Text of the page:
Susan Birns: Why walk in her shoes?

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NORTH ADAMS >> On Sept. 15 (rain or shine), during the final Third Thursday celebration of 2016 in downtown Pittsfield, we'll be back for the sixth time to Walk a Mile in Her Shoes. Why? We continue to Walk a Mile in Her Shoes because:

* One in three women around the globe, one in three women in the United States, and one in three women in Berkshire County will be sexually abused or physically assaulted (often at the hands of someone who claims to love them) at some point in their lives.

* With complete disregard for the victims, men who are convicted of raping women, especially if the men are white or athletes or wealthy or otherwise famous, barely get slapped on the wrist because in the eyes of judges and juries and the general public, jail time would be too damaging for the rapists.

* Every night in America there are many more abuse survivors who seek asylum in shelters than there are beds for them to sleep in.

* Approximately half of abused children have abused mothers and half of abused women have abused children.

* Funding for services for abuse survivors is always at risk — at the national, state, and local levels.

* Though gender-based violence is epidemic in its scope, we will never be able to eradicate it with a vaccine.

*Huge numbers of women seen in detox programs, hospital emergency rooms, welfare offices, counseling centers, courtrooms, and children's protective services experience violence in their intimate relationships.

* Gender-based violence is not just a "women's issue."

* We walk because we insist that these facts become completely unacceptable in our community. We walk to promote social change. We walk to build community. We walk to raise money to provide services for survivors. We walk because it's a fun way to tackle an extremely serious social problem.

Registration for this year's walk starts at 5 p.m. at the corner of North Street and Columbus Avenue. After a brief opening program, the one mile loop around North Street will begin at 6 p.m.

Walk a Mile is special because men take center stage to show that gender-based violence is not exclusively a "women's issue." The overwhelming majority of rapes and intimate partner assaults are perpetrated by men against women. This alone makes it a men's issue.

Behavioral change

On college campuses all over the country right now as the academic year begins, campaigns to prevent sexual assault are targeted at women ("How to avoid being sexually assaulted"), but it is primarily men's behavior that has to change in order to end the violence and the pressure to change has to come from men as well as women.

But the walk is not for men only. Women and children are enthusiastically encouraged to participate either by joining the march or by lining North Street, cheering the walkers on.

Here is how it works. Individual walkers are each asked (not required) to raise a minimum of $55 by securing donations from their friends, families, and colleagues to sponsor their walk. The $55 raised entitles the walker to a free event t-shirt.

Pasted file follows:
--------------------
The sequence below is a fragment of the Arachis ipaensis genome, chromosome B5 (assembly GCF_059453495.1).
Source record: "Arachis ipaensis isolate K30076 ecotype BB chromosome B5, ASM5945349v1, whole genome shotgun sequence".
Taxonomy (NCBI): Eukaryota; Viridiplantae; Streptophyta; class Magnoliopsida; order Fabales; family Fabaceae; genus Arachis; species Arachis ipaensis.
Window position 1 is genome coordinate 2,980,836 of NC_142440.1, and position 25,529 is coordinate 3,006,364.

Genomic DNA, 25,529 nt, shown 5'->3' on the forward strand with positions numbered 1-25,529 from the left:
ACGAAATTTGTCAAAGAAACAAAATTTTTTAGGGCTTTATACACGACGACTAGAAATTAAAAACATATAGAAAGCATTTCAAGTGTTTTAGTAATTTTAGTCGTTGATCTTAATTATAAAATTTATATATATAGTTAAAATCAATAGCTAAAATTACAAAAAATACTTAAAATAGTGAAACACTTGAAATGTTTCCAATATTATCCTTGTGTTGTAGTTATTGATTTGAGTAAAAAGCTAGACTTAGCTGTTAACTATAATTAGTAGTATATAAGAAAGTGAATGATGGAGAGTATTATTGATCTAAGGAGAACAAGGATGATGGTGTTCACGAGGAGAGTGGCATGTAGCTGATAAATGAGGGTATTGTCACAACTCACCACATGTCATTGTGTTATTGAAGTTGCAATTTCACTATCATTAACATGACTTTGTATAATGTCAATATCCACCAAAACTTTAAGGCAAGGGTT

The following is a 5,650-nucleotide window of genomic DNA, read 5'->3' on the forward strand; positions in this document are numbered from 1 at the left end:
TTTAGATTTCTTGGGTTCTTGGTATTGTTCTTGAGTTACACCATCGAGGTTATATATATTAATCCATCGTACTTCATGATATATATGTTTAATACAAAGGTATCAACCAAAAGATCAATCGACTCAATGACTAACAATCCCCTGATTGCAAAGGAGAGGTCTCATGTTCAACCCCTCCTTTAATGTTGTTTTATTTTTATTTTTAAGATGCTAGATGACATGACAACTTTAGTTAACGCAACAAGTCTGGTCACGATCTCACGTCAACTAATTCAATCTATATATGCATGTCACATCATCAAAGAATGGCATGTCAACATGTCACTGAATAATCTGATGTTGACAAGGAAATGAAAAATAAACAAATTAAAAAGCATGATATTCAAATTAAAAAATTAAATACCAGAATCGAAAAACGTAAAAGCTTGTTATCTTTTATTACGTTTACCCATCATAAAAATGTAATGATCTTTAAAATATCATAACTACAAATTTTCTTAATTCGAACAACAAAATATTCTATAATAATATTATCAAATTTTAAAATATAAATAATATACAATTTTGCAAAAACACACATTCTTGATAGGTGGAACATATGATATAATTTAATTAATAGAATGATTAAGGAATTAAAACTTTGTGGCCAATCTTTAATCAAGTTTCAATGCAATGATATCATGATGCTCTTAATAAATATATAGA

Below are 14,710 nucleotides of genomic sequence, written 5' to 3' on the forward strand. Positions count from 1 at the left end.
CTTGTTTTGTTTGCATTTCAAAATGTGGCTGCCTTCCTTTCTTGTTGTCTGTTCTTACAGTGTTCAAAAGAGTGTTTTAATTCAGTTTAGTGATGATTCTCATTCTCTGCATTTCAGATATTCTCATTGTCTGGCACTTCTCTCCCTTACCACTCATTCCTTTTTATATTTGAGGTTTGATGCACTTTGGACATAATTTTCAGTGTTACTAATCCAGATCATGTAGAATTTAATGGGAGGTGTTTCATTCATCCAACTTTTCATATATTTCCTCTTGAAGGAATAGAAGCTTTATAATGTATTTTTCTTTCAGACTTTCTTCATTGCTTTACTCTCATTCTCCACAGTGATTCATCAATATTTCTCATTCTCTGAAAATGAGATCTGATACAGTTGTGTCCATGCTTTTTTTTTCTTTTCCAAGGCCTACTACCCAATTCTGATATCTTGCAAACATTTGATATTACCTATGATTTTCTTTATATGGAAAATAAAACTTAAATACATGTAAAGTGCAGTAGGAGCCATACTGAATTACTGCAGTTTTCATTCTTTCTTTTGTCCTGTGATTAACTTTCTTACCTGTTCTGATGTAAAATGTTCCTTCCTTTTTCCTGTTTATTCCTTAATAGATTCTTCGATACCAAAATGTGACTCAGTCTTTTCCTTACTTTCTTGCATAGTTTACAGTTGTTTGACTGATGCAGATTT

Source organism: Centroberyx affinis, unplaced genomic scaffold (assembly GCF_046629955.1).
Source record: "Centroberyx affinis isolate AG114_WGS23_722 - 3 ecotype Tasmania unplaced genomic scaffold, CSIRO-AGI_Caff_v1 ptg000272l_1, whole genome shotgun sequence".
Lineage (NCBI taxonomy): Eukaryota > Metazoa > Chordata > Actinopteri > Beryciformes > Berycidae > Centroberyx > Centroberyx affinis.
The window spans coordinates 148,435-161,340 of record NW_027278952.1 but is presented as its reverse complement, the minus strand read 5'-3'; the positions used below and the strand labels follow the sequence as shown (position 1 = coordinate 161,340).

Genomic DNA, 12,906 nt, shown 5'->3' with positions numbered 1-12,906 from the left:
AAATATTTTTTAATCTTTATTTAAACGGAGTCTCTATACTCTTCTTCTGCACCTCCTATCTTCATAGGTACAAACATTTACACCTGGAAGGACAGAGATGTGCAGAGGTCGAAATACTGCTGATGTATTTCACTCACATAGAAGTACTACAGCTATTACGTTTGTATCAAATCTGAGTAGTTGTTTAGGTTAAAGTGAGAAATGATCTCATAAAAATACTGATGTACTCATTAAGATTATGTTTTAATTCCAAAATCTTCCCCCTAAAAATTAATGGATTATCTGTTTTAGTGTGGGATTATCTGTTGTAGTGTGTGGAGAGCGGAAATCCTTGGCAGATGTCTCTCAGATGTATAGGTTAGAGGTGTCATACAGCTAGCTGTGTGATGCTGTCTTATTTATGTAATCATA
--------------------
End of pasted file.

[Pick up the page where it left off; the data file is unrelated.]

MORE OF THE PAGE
Women's shoes will be available at the event, but very large sizes are limited in quantity. Men can opt to wear a pair of their own shoes, as long as they decorate them (temporary forms of decoration will be provided on site). The point is symbolic — understanding what it feels like to be an abuse survivor — to figuratively walk in her shoes.

Pledge sheets are available at Bagels Too; Flavours of Malaysia Restaurant; Guido's Fresh Marketplace; Steven Valenti's Clothing for Men; Berkshire Running Center; all Elizabeth Freeman Center offices; on Facebook at facebook/ElizabethFreemanCenter; at www.elizabethfreemancenter.org; or by calling 413-499-2425.

Each year, more and more businesses and organizations show their support by underwriting the event, putting both their names and their money behind it. Some of these groups also organize teams to walk the walk.

This year's underwriters include: Onyx Specialty Papers; Annie Selke; Greylock Federal Credit Union; Jane Iredale; Mountain One; Berkshire Bank; Berkshire Gas; Berkshire Health Systems; Blue Q; J.H. Maxymillian, Inc.; Unistress; Adams Community Bank; Berkshire Orthopedic Associates; Cain, Hibbard & Myers; Donovan and O'Conner, LLP; Guido's Fresh Marketplace; Lee Bank; NBT Bank; Pittsfield Rotary; Pittsfield UNICO; and Teton Management.

All proceeds from the event benefit Elizabeth Freeman Center, Berkshire County's provider of services and advocacy for survivors of domestic violence and sexual assault. Services include a 24-hour hotline, shelter, counseling, court advocacy, supervised visitation, safe pets, and specialized services for immigrants, rural residents, and LGBQT. Violence prevention education is also provided to local children and youth in day care programs and schools. We have offices in North Adams, Pittsfield, and Great Barrington and staff located in the Adams and Pittsfield Police Departments, county courts, and Berkshire County Kids' Place.

In 2015, you helped us raise over $48,000 to help fund vitally needed services and more than 500 people participated in this event. Help us do even better this year and please join us on the 15th. You won't regret it.

Dr. Susan Birns is secretary of the Board of Directors of Elizabeth Freeman Center and chairperson of the Department of Sociology/Anthropology/Social Work at MCLA.


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